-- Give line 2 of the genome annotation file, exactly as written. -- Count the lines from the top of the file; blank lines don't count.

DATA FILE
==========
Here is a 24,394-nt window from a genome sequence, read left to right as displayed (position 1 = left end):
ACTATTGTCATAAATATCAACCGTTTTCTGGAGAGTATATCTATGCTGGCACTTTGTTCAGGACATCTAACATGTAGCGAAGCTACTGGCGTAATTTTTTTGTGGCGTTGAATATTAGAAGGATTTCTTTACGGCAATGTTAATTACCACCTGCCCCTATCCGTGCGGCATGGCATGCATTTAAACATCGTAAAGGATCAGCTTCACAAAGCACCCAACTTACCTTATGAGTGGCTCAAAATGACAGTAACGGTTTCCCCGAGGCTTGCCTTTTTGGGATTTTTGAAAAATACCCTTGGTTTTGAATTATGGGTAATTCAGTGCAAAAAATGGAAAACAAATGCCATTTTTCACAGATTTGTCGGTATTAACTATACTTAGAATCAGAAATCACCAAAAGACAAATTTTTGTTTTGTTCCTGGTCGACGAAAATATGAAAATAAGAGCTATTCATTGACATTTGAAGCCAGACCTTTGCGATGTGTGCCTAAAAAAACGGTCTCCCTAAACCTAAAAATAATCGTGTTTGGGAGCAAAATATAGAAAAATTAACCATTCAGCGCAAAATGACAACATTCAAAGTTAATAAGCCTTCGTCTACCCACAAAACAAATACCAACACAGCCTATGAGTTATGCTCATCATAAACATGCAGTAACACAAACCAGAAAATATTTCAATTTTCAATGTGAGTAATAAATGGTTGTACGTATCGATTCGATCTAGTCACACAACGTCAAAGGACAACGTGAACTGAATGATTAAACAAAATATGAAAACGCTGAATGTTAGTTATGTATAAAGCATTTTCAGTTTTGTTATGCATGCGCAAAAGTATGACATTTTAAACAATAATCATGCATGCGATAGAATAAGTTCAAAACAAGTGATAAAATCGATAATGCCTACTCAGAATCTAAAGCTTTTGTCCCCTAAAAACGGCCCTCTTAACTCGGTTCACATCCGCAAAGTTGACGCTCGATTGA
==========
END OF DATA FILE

ACTATTGTCATAAATATCAACCGTTTTCTGGAGAGTATATCTATGCTGGCACTTTGTTCAGGACATCTAACATGTAGCGAAGCTACTGGCGTAATTTTTTTGTGGCGTTGAATATTAGAAGGATTTCTTTACGGCAATGTTAATTACCACCTGCCCCTATCCGTGCGGCATGGCATGCATTTAAACATCGTAAAGGATCAGCTTCACAAAGCACCCAACTTACCTTATGAGTGGCTCAAAATGACAGTAACGGTTTCCCCGAGGCTTGCCTTTTTGGGATTTTTGAAAAATACCCTTGGTTTTGAATTATGGGTAATTCAGTGCAAAAAATGGAAAACAAATGCCATTTTTCACAGATTTGTCGGTATTAACTATACTTAGAATCAGAAATCACCAAAAGACAAATTTTTGTTTTGTTCCTGGTCGACGAAAATATGAAAATAAGAGCTATTCATTGACATTTGAAGCCAGACCTTTGCGATGTGTGCCTAAAAAAACGGTCTCCCTAAACCTAAAAATAATCGTGTTTGGGAGCAAAATATAGAAAAATTAACCATTCAGCGCAAAATGACAACATTCAAAGTTAATAAGCCTTCGTCTACCCACAAAACAAATACCAACACAGCCTATGAGTTATGCTCATCATAAACATGCAGTAACACAAACCAGAAAATATTTCAATTTTCAATGTGAGTAATAAATGGTTGTACGTATCGATTCGATCTAGTCACACAACGTCAAAGGACAACGTGAACTGAATGATTAAACAAAATATGAAAACGCTGAATGTTAGTTATGTATAAAGCATTTTCAGTTTTGTTATGCATGCGCAAAAGTATGACATTTTAAACAATAATCATGCATGCGATAGAATAAGTTCAAAACAAGTGATAAAATCGATAATGCCTACTCAGAATCTAAAGCTTTTGTCCCCTAAAAACGGCCCTCTTAACTCGGTTCACATCCGCAAAGTTGACGCTCGATTGA